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How music, sound play role in children’s development

If you look up the definition of music, it’s surprising to find that there’s a discussion of the difference between music and noise.

Music is defined by the Concise Oxford Dictionary as “the art of combining vocal or instrumental sounds (or both) to produce beauty of form, harmony and expression of emotion.”

However, some kinds of music use sounds not considered as beautiful or harmonious such as electronic distortion, feedback or static. Making the study of what is music more complicated, many languages don’t have a word translated as “music” as understood by Western cultures. Wikipedia comments that music is organized sound, but another example of organized sound is human speech.

Interestingly, researchers such as Daniel Levitin, Michael Thaut and Ian Cross have provided some early evidence that music is a critical core function of our brain and may have emerged before speech. The modern human brain came into being 50,000 to 100,000 years ago. The oldest musical instrument, a bone flute dated 40,000 years ago, has been found. It would seem logical that singing emerged before playing a flute.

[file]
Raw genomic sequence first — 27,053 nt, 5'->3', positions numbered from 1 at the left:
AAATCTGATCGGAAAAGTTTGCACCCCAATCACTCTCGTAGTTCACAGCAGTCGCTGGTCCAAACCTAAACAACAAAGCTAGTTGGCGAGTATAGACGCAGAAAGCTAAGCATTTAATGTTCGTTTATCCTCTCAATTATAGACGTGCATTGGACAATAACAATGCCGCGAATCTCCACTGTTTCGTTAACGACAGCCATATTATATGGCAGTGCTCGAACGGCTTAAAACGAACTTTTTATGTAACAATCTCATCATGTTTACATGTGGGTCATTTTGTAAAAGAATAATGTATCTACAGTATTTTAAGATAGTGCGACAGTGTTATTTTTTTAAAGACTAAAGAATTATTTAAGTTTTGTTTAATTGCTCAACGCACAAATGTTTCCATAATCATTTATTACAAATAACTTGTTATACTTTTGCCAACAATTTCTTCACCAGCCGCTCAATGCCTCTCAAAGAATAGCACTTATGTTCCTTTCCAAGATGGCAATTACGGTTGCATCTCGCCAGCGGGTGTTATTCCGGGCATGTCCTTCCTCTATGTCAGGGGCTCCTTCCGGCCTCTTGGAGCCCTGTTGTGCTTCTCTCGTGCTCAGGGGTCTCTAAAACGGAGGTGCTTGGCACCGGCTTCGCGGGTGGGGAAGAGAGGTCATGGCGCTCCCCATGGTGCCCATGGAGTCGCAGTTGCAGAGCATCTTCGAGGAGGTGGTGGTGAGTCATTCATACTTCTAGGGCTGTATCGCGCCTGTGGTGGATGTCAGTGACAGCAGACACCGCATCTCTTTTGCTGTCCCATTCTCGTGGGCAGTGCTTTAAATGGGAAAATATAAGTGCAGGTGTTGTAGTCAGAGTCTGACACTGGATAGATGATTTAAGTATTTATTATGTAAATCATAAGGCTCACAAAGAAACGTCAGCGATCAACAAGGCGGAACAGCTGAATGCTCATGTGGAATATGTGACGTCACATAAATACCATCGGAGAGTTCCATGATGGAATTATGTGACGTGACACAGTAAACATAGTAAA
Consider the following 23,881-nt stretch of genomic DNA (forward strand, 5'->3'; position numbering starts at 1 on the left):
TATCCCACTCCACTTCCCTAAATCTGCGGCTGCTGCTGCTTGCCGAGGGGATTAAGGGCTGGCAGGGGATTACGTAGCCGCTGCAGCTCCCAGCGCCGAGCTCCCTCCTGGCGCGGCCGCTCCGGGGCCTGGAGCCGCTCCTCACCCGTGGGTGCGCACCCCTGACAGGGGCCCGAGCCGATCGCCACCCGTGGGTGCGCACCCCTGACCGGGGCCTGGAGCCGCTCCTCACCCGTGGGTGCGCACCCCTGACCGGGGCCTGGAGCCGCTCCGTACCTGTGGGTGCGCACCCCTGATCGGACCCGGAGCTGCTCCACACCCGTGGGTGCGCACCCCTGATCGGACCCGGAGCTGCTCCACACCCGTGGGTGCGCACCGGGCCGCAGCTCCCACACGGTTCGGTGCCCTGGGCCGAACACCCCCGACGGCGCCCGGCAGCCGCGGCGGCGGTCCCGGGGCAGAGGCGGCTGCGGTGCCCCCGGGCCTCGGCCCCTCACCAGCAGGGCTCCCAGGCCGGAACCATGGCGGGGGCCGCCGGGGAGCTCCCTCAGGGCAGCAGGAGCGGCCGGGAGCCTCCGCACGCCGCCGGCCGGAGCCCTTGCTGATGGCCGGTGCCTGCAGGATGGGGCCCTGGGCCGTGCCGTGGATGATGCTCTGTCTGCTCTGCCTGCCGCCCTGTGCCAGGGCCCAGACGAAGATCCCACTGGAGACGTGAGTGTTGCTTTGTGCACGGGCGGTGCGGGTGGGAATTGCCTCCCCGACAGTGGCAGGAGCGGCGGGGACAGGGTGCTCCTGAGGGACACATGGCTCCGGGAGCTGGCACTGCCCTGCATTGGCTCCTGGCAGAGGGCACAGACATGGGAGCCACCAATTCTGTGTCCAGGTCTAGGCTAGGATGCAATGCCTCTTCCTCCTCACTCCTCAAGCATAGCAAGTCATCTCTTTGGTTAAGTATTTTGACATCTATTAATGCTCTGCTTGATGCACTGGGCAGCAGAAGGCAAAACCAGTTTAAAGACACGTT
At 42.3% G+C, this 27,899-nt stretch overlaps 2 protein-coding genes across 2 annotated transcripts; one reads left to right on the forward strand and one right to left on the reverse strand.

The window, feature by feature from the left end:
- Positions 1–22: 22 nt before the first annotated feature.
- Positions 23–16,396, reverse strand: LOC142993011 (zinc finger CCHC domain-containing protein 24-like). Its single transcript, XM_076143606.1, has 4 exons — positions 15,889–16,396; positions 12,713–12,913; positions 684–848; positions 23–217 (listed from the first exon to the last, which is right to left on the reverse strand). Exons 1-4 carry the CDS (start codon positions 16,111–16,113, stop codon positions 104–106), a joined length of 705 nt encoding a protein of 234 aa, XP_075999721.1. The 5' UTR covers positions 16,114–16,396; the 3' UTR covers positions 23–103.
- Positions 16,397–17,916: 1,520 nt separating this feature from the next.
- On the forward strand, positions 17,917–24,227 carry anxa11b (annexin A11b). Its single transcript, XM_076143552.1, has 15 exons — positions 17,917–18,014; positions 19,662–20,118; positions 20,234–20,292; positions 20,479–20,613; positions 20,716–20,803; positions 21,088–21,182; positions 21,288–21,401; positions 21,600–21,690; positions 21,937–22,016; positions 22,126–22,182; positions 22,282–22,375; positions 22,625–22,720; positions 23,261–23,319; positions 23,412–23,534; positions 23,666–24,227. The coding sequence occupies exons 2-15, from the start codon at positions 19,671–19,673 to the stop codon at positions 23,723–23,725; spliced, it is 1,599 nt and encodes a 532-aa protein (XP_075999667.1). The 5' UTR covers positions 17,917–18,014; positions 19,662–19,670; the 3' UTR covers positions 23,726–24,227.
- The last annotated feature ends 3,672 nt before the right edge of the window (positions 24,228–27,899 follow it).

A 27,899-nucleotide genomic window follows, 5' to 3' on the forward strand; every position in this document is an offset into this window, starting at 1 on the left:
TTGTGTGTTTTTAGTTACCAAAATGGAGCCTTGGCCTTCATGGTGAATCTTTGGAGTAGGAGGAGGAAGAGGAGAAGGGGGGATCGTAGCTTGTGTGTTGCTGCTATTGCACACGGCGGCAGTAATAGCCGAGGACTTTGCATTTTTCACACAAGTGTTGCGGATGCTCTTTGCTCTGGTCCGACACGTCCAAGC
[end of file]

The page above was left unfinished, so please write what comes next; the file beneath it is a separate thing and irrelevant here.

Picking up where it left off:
Evolutionary development is often considered to mirror child development. Singing, dancing and playing are important ways through which all children learn thinking, language and social and emotional skills. Perhaps through singing, dancing and playing early humans developed the same way.

Researchers at Rice University and the University of Maryland feel that when it comes to music, language and evolution, we’ve got it all backward. They theorize that music didn’t emerge as a result of the development of language but that music came first and the language part came later. They think language is better thought of as a special type of music. The music developed first and provides the foundation for language, another organized sound system.

Anthony Brandt at Rice University states, “Infants listen first to

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